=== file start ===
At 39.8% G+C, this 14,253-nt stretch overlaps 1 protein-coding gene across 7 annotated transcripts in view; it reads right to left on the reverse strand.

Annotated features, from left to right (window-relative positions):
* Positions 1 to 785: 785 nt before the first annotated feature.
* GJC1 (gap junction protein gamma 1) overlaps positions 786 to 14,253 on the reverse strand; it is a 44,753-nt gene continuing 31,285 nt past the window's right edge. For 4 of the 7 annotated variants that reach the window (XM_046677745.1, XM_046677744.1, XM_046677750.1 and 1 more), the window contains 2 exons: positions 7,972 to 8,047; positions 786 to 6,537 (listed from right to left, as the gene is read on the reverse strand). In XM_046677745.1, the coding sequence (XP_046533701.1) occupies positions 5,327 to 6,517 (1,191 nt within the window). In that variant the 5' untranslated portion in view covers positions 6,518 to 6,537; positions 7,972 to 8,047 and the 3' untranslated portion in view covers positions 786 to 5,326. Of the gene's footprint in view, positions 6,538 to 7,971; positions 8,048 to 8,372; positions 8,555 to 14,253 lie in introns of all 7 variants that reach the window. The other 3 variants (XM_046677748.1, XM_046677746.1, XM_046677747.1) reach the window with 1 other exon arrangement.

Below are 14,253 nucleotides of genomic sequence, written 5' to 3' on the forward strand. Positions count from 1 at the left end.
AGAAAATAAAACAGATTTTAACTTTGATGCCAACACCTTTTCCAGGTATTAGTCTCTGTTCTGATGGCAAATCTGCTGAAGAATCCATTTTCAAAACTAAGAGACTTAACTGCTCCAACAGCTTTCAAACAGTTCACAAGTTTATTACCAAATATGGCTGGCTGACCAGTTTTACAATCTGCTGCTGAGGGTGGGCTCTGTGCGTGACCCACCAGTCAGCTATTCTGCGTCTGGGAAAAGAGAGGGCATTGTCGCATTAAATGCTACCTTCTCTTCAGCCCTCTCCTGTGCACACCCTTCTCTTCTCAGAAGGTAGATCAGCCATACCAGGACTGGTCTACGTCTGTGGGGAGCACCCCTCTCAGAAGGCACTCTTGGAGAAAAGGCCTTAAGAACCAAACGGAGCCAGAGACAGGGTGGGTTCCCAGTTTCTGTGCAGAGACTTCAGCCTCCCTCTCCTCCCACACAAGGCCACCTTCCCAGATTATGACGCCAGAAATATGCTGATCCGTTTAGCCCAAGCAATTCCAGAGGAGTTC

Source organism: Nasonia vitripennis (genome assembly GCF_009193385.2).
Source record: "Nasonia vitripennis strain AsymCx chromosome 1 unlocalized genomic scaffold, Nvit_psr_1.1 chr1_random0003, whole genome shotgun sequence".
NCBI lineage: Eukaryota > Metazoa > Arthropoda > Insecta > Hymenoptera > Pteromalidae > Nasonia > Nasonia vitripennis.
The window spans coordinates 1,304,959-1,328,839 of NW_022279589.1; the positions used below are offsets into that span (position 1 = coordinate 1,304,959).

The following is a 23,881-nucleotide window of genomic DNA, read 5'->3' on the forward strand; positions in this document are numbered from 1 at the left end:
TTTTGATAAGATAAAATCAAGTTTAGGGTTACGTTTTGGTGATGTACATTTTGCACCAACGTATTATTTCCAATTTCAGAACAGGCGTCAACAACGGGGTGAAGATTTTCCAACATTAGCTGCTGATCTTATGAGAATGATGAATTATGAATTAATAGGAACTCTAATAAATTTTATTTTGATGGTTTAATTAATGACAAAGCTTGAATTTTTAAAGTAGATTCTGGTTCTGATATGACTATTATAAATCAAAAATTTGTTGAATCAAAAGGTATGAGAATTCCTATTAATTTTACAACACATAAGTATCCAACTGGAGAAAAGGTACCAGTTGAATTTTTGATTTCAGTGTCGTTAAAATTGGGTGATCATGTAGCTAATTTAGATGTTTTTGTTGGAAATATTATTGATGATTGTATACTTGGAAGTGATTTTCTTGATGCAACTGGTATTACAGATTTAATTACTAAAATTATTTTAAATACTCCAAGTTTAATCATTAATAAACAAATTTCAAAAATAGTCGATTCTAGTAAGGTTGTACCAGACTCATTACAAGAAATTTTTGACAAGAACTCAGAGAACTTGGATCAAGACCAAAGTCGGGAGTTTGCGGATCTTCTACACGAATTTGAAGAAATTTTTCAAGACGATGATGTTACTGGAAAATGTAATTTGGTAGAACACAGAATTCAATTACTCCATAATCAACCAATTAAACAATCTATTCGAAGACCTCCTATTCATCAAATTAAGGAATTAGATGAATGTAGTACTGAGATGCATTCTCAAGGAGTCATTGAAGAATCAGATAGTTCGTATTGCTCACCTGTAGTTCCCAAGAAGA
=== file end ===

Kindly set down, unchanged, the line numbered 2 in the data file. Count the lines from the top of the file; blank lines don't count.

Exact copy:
Annotated features, from left to right (window-relative positions):